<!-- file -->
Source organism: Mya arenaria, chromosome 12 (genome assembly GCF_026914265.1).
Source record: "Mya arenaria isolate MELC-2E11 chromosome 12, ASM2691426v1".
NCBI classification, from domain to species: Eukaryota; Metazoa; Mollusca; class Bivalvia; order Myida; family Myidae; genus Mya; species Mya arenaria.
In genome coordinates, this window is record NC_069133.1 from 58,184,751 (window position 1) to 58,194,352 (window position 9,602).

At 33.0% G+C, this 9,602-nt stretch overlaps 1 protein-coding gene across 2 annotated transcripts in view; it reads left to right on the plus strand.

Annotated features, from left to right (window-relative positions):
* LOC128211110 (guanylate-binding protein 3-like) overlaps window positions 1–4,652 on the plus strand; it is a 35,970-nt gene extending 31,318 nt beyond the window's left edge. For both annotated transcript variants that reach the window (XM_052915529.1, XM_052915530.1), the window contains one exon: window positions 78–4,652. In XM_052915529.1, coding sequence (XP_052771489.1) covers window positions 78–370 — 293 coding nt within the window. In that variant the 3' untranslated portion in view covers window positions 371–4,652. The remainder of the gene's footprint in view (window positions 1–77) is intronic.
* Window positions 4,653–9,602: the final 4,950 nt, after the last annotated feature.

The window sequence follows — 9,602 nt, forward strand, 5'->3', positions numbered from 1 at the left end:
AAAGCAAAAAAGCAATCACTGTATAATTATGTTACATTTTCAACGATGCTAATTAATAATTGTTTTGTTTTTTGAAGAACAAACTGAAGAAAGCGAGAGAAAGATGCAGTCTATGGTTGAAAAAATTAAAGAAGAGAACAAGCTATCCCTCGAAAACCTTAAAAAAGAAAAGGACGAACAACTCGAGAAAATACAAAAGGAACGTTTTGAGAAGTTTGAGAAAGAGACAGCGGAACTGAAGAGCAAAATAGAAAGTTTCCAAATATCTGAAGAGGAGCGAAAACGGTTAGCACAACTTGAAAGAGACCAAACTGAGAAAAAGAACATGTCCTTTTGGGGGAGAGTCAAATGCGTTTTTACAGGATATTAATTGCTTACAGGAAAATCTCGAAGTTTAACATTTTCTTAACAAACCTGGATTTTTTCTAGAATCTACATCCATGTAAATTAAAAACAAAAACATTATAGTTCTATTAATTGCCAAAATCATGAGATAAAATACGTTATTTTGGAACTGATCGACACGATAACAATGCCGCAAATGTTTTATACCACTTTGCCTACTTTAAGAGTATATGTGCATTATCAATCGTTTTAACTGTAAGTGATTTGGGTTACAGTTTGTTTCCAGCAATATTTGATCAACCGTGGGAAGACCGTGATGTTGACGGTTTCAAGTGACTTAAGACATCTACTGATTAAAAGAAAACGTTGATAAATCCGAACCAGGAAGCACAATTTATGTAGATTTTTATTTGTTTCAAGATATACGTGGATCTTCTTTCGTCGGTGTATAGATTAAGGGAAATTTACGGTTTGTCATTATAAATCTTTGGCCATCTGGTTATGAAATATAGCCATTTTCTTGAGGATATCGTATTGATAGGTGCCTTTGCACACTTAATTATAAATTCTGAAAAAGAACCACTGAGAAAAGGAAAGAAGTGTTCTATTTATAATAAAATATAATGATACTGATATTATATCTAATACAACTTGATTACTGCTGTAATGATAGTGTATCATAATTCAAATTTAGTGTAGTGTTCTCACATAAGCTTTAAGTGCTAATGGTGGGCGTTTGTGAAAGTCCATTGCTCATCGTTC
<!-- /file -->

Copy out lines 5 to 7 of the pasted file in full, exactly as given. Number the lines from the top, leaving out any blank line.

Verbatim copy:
At 33.0% G+C, this 9,602-nt stretch overlaps 1 protein-coding gene across 2 annotated transcripts in view; it reads left to right on the plus strand.

Annotated features, from left to right (window-relative positions):
* LOC128211110 (guanylate-binding protein 3-like) overlaps window positions 1–4,652 on the plus strand; it is a 35,970-nt gene extending 31,318 nt beyond the window's left edge. For both annotated transcript variants that reach the window (XM_052915529.1, XM_052915530.1), the window contains one exon: window positions 78–4,652. In XM_052915529.1, coding sequence (XP_052771489.1) covers window positions 78–370 — 293 coding nt within the window. In that variant the 3' untranslated portion in view covers window positions 371–4,652. The remainder of the gene's footprint in view (window positions 1–77) is intronic.